Wilwood Disc Brakes' Mike Hamrick Explains When to Use a Residual Pressure Valve

What Does a Proportioning Valve Do?

The function of a proportioning valve is to supply the proper amount of fluid pressure to the front and rear brakes to make the vehicle stop quickly and safely. If there is not enough fluid pressure to the rear brakes compared to the front, your vehicle will not stop as quickly as it could. If there is too much fluid pressure to the rear brakes, then the rear will lock up too early and make the vehicle very unstable under hard braking and may cause the driver to lose control. The rear end will want to step out and get squirrely when too much rear brake fluid pressure is supplied. For these reasons, a brake proportioning valve is always required in automotive brake systems. These valves are sometimes referred to as a brake metering valve or a brake bias valve. If the valve has other features, like brake light pressure switch or an adjustable rear circuit these are often referred to as a combination valve.

What is the Difference Between Adjustable and Non-adjustable Proportioning Valves?

Proportioning valves are offered in both adjustable and non-adjustable styles. All OEM vehicles use a non-adjustable proportioning valve which is engineered to work properly with the specific front and rear brakes that are on the vehicle, as well as the vehicle weight and tire sizes used. We typically recommend non-adjustable valves only be used when brake systems are very similar to the factory system that the proportioning valve was designed for, such as this disc/drum valve shown here for many common GM cars. High performance brake systems such as those equipped with 4-piston or 6-piston calipers, we always suggest an adjustable proportioning valve. The adjustable valve will allow the driver to increase or decrease the amount of rear braking force so that it can be matched to the front. Once properly adjusted the vehicle will stop safely without losing control or having the rear end step out sideways.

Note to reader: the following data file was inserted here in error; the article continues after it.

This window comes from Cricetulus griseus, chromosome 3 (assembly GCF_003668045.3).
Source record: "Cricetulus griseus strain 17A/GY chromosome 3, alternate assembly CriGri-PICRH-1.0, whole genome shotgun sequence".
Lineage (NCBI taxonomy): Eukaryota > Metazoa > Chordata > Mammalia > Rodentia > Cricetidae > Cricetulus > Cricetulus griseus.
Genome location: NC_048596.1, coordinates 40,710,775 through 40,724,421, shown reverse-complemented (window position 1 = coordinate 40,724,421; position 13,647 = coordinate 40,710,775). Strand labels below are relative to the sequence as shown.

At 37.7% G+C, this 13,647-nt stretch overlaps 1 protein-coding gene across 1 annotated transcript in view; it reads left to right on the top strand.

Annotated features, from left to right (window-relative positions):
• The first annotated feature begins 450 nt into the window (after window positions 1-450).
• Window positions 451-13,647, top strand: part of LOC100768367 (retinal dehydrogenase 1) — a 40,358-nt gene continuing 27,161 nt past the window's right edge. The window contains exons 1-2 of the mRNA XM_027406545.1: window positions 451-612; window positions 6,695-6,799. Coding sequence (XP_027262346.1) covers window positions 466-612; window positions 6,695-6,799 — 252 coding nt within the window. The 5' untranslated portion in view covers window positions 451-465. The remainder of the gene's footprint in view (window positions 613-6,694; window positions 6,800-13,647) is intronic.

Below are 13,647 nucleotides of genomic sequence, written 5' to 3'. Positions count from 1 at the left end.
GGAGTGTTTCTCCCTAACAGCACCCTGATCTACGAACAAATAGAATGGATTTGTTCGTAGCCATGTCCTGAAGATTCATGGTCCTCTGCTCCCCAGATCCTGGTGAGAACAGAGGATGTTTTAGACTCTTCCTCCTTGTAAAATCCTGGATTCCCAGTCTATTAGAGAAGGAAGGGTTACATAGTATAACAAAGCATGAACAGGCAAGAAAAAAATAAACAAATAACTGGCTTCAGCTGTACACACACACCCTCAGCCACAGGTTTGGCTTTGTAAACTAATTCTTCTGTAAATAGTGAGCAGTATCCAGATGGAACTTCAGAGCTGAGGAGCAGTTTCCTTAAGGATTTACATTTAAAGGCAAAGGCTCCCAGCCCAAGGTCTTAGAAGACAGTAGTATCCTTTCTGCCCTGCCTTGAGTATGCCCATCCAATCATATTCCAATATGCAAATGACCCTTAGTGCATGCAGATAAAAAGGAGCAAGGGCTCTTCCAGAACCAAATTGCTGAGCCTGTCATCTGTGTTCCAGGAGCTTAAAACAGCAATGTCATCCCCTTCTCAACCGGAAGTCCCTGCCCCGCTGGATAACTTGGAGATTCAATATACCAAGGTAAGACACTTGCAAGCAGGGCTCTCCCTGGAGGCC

We even offer an adjustable valve with brake light switch function if your street rod pedal assembly is not conducive to a pedal activated switch.

How Do I Adjust an Adjustable Proportioning Valve?

Brake proportioning valve adjustment may seem like a complicated process, but it is quite simple. For all street driven vehicles, the valve will be placed in the rear brake line to reduce the amount of fluid pressure supplied to the rear brakes. The amount of pressure reduction to the rear is adjustable by turning the knob on the proportioning valve. We suggest starting with a low amount of braking to the rear and slowly adjust the valve to increase pressure as you test drive the vehicle. Too much pressure to the rear brakes can cause the driver to lose control, so always be careful and mindful of your surroundings when performing this procedure.